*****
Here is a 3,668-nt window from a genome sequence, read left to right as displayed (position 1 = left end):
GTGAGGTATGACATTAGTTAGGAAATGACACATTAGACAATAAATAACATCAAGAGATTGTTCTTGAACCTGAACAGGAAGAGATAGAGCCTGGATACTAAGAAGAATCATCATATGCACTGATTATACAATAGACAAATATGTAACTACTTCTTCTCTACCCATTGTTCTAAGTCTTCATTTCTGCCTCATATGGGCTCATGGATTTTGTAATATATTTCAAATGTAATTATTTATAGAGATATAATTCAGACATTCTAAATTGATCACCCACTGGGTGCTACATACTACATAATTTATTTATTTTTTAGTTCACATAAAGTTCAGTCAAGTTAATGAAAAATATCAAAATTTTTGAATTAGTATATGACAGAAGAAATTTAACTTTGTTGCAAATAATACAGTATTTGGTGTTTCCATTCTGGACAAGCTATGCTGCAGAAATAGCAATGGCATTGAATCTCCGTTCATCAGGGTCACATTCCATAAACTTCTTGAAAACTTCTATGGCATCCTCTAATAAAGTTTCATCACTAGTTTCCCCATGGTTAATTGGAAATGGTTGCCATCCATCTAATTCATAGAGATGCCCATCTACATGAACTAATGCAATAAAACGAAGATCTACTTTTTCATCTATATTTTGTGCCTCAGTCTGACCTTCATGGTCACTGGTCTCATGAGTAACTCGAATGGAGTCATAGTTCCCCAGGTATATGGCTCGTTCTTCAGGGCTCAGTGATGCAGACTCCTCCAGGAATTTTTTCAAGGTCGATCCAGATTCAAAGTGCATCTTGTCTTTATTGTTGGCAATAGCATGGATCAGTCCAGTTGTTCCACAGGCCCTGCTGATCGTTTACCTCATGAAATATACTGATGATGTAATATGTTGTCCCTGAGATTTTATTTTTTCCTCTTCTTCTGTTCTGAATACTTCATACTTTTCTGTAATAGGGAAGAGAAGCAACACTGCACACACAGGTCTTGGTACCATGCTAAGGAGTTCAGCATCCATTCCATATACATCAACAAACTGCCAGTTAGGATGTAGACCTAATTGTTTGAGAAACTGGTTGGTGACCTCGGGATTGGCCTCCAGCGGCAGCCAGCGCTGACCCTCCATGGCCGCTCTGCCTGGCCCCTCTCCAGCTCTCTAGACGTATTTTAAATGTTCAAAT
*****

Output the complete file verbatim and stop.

Here is a 3,668-nt window from a genome sequence, read left to right as displayed (position 1 = left end):
GTGAGGTATGACATTAGTTAGGAAATGACACATTAGACAATAAATAACATCAAGAGATTGTTCTTGAACCTGAACAGGAAGAGATAGAGCCTGGATACTAAGAAGAATCATCATATGCACTGATTATACAATAGACAAATATGTAACTACTTCTTCTCTACCCATTGTTCTAAGTCTTCATTTCTGCCTCATATGGGCTCATGGATTTTGTAATATATTTCAAATGTAATTATTTATAGAGATATAATTCAGACATTCTAAATTGATCACCCACTGGGTGCTACATACTACATAATTTATTTATTTTTTAGTTCACATAAAGTTCAGTCAAGTTAATGAAAAATATCAAAATTTTTGAATTAGTATATGACAGAAGAAATTTAACTTTGTTGCAAATAATACAGTATTTGGTGTTTCCATTCTGGACAAGCTATGCTGCAGAAATAGCAATGGCATTGAATCTCCGTTCATCAGGGTCACATTCCATAAACTTCTTGAAAACTTCTATGGCATCCTCTAATAAAGTTTCATCACTAGTTTCCCCATGGTTAATTGGAAATGGTTGCCATCCATCTAATTCATAGAGATGCCCATCTACATGAACTAATGCAATAAAACGAAGATCTACTTTTTCATCTATATTTTGTGCCTCAGTCTGACCTTCATGGTCACTGGTCTCATGAGTAACTCGAATGGAGTCATAGTTCCCCAGGTATATGGCTCGTTCTTCAGGGCTCAGTGATGCAGACTCCTCCAGGAATTTTTTCAAGGTCGATCCAGATTCAAAGTGCATCTTGTCTTTATTGTTGGCAATAGCATGGATCAGTCCAGTTGTTCCACAGGCCCTGCTGATCGTTTACCTCATGAAATATACTGATGATGTAATATGTTGTCCCTGAGATTTTATTTTTTCCTCTTCTTCTGTTCTGAATACTTCATACTTTTCTGTAATAGGGAAGAGAAGCAACACTGCACACACAGGTCTTGGTACCATGCTAAGGAGTTCAGCATCCATTCCATATACATCAACAAACTGCCAGTTAGGATGTAGACCTAATTGTTTGAGAAACTGGTTGGTGACCTCGGGATTGGCCTCCAGCGGCAGCCAGCGCTGACCCTCCATGGCCGCTCTGCCTGGCCCCTCTCCAGCTCTCTAGACGTATTTTAAATGTTCAAAT